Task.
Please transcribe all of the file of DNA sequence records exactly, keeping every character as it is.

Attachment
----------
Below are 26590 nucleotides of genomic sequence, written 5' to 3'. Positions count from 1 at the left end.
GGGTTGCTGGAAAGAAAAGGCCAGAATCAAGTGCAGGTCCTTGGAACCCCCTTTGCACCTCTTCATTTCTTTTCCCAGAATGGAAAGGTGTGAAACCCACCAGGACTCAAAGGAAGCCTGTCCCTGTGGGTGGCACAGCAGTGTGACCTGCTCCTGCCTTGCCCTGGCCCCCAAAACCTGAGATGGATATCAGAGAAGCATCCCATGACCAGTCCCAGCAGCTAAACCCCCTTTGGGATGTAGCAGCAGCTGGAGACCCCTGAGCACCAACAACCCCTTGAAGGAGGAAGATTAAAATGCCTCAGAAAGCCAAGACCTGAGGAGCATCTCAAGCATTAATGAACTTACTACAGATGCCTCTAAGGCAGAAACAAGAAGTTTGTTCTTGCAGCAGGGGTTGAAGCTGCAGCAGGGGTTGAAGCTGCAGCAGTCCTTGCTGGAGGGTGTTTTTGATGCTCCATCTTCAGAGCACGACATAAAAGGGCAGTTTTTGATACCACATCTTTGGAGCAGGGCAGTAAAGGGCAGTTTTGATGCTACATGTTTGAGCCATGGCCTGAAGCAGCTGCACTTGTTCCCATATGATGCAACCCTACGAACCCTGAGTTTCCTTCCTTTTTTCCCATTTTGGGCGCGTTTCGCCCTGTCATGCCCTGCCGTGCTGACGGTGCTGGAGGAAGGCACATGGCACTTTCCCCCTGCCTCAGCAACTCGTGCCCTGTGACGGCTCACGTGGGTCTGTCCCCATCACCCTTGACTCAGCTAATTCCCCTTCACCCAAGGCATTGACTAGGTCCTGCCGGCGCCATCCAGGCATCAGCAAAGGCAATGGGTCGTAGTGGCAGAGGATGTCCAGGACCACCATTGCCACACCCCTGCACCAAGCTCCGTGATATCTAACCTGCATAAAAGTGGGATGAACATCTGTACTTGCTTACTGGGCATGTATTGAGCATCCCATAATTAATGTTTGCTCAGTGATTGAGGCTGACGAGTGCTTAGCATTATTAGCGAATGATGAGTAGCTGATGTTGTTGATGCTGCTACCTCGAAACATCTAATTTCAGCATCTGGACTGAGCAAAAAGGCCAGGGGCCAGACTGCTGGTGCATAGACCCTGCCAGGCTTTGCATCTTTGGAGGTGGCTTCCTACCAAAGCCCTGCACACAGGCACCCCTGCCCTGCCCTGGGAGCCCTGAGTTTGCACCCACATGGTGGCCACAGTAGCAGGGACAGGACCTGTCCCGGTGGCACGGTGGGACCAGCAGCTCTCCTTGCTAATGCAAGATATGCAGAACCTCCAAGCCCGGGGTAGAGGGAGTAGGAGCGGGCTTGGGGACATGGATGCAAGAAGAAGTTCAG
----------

Below are 26590 nucleotides of genomic sequence, written 5' to 3'. Positions count from 1 at the left end.
GGGTTGCTGGAAAGAAAAGGCCAGAATCAAGTGCAGGTCCTTGGAACCCCCTTTGCACCTCTTCATTTCTTTTCCCAGAATGGAAAGGTGTGAAACCCACCAGGACTCAAAGGAAGCCTGTCCCTGTGGGTGGCACAGCAGTGTGACCTGCTCCTGCCTTGCCCTGGCCCCCAAAACCTGAGATGGATATCAGAGAAGCATCCCATGACCAGTCCCAGCAGCTAAACCCCCTTTGGGATGTAGCAGCAGCTGGAGACCCCTGAGCACCAACAACCCCTTGAAGGAGGAAGATTAAAATGCCTCAGAAAGCCAAGACCTGAGGAGCATCTCAAGCATTAATGAACTTACTACAGATGCCTCTAAGGCAGAAACAAGAAGTTTGTTCTTGCAGCAGGGGTTGAAGCTGCAGCAGGGGTTGAAGCTGCAGCAGTCCTTGCTGGAGGGTGTTTTTGATGCTCCATCTTCAGAGCACGACATAAAAGGGCAGTTTTTGATACCACATCTTTGGAGCAGGGCAGTAAAGGGCAGTTTTGATGCTACATGTTTGAGCCATGGCCTGAAGCAGCTGCACTTGTTCCCATATGATGCAACCCTACGAACCCTGAGTTTCCTTCCTTTTTTCCCATTTTGGGCGCGTTTCGCCCTGTCATGCCCTGCCGTGCTGACGGTGCTGGAGGAAGGCACATGGCACTTTCCCCCTGCCTCAGCAACTCGTGCCCTGTGACGGCTCACGTGGGTCTGTCCCCATCACCCTTGACTCAGCTAATTCCCCTTCACCCAAGGCATTGACTAGGTCCTGCCGGCGCCATCCAGGCATCAGCAAAGGCAATGGGTCGTAGTGGCAGAGGATGTCCAGGACCACCATTGCCACACCCCTGCACCAAGCTCCGTGATATCTAACCTGCATAAAAGTGGGATGAACATCTGTACTTGCTTACTGGGCATGTATTGAGCATCCCATAATTAATGTTTGCTCAGTGATTGAGGCTGACGAGTGCTTAGCATTATTAGCGAATGATGAGTAGCTGATGTTGTTGATGCTGCTACCTCGAAACATCTAATTTCAGCATCTGGACTGAGCAAAAAGGCCAGGGGCCAGACTGCTGGTGCATAGACCCTGCCAGGCTTTGCATCTTTGGAGGTGGCTTCCTACCAAAGCCCTGCACACAGGCACCCCTGCCCTGCCCTGGGAGCCCTGAGTTTGCACCCACATGGTGGCCACAGTAGCAGGGACAGGACCTGTCCCGGTGGCACGGTGGGACCAGCAGCTCTCCTTGCTAATGCAAGATATGCAGAACCTCCAAGCCCGGGGTAGAGGGAGTAGGAGCGGGCTTGGGGACATGGATGCAAGAAGAAGTTCAG